As we count down Australia’s Top 40 Tax Dodgers, it is time to respond to critics, flesh out the method behind the rankings and find what has emerged, the trends: secrecy, and black spots in reporting, .
Why are the likes Origin Energy and Pfizer not in the Top 40? Why not Qantas? Where is Rupert Murdoch’s News Corp, or Google, Facebook, eBay and Apple? They may be yet to come, or not, but an explainer is now needed as valid questions are being asked of the methods deployed for ranking tax avoiders.
Why, for instance, is Pomi at Number 13 when the $9.2 billion in total income generated by its director, the low profile but large trader, may be trading turnover, not revenue in the traditional sense. Why is Pomi there when it paid the statutory 30 per cent tax rate?
There has been credible criticism of the Top40, criticism which is good for the public debate on tax fairness, criticism we must now address. All feedback is welcome and we reiterate the invitation for the companies themselves to engage. A few have already.
To methodology. There are so many ways to rank tax avoiders but there had to be a process for the Top40; a process which spurned subjectivity and stuck closely to Tax Office transparency data, or the tax lobby would have shot the rankings down in flames.
The methodology is therefore published beneath every ranking. Suffice to say that these rankings are an organic process; they will change over time as the methodology develops further to measure aggressive tax behaviour and as the new guard of global digital giants are incorporated.
The likes of Mirvac – a majority of whose income derives from trusts may drop off the list – as may Travelex and Pomi, whose “total income” may represent trading turnover in forex and financial markets respectively.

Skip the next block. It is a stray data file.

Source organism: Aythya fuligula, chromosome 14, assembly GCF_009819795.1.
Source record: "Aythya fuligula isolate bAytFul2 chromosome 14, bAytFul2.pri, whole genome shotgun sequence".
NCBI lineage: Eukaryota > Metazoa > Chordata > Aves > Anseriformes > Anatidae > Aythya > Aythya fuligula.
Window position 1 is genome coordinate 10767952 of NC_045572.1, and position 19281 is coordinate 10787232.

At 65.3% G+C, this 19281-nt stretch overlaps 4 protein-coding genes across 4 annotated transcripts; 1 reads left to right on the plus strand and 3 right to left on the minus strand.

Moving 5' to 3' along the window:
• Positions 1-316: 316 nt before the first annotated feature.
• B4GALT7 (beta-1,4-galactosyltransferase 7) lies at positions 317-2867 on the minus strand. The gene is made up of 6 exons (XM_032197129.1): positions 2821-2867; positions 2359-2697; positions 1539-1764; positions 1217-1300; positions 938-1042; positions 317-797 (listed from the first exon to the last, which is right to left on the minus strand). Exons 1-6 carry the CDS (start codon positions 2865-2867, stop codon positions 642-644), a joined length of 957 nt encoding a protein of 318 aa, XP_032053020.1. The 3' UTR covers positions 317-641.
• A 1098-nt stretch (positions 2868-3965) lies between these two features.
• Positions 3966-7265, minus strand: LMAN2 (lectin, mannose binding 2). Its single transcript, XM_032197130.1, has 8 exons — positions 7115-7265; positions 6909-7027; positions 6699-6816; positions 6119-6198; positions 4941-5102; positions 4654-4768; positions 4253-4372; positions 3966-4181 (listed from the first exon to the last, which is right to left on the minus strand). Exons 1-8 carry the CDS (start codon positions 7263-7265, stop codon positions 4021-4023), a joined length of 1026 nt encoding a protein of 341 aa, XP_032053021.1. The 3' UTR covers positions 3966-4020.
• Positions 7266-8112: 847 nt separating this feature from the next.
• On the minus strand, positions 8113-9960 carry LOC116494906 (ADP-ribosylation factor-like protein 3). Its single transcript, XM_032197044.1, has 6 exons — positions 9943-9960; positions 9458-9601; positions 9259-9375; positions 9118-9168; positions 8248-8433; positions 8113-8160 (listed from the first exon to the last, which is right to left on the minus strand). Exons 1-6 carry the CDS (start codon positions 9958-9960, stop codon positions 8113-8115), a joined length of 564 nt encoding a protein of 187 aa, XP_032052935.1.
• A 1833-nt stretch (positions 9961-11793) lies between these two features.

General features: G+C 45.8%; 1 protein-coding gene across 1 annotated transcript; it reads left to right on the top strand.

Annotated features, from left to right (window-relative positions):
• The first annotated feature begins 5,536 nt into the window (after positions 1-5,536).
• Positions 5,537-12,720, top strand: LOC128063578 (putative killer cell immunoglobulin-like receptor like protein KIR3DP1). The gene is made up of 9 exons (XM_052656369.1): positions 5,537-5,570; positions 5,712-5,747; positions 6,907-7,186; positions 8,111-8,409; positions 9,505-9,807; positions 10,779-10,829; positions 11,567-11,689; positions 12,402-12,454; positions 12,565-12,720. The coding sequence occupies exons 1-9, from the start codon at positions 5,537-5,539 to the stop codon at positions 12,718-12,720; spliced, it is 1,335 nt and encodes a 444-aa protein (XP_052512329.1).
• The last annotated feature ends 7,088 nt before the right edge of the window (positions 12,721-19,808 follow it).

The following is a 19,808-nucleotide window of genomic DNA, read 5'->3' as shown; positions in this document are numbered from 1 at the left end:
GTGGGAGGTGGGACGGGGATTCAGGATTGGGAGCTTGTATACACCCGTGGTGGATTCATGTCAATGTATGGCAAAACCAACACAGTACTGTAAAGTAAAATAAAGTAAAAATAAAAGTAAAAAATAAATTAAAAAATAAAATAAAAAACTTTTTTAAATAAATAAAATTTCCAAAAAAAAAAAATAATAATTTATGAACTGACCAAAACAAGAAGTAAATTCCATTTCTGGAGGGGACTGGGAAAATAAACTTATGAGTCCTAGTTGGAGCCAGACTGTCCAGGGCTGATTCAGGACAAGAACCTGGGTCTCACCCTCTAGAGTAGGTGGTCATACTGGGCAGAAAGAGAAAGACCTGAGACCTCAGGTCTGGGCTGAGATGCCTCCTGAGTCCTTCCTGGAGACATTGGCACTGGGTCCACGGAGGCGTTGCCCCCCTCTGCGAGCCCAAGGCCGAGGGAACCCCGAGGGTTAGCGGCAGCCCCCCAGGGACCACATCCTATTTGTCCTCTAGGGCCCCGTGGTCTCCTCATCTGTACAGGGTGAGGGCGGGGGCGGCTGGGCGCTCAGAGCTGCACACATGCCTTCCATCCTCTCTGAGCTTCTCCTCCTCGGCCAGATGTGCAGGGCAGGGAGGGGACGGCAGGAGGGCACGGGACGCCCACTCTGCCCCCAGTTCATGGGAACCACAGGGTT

We don’t know this because we have no more information than is publicly disclosed. So we have run with the official data for the three years available, ranking companies by highest “total income” and lowest tax payable. The raw numbers take precedence over the tax rate.
Hydrox will certainly fall away. This is a clear-cut case of genuine tax losses.
Bear in mind the list has been compiled – and its methodology decided – in league with top tax lawyers, accountants, ex-Tax Office people and two former multinational company executives observing. This is not a journalistic frolic. It is not a straw poll in a newspaper, or a “listicle” composed for the purpose of clickbait.
It is designed to draw serious public debate and community awareness about tax avoidance, and all companies are invited to respond. Their responses will be appended.
Tax rate is the side-show, cutting taxable income the main act
To deal with the Pomi issue. Pomi paid a tax rate of 30 per cent but still very little tax. But there are no public financial statements so there is no way of working out what income actually is, how it was derived. As stated, we suspect Pomi may drop off the list as more worthy contenders are included or as more details emerge.
To lend further perspective to the issue of companies paying a high tax rate but very little actual tax, let’s say EnergyAustralia and its auditors from PwC- who are due to emerge further up the list – booked $2.3 million in taxable income on their $24 billion in total income over the three years from 2014 to 2016.
Let’s say they then paid 30 per cent tax on this $2.3 million in taxable income. They will have disclosed tax payable to the Tax Office of $770,000. They will have looked good by reporting a 30 per cent tax rate but, nonetheless, the real tax avoidance will have occurred between the $24 billion which poured in the door from energy customers and the tiny $2.3 billion reported in taxable income.
The tax rate therefore is virtually inconsequential. It is the raw numbers which count.
In fact, EnergyAustralia actually booked $51.8 million in taxable income, not $2.3 million, and still paid zero tax – a tax rate of zero – but that is not the point. These numbers are relative. The real tax avoidance was done by wiping out taxable income.
Any tax lawyer or tax accountant who is not shackled by pro-tax lobby ideology will tell you – despite the hue and cry in the Murdoch press, the AFR and the business PR groups – that the real tax games, the big money games, are played before the taxable income line. The Tax Office will tell you the same.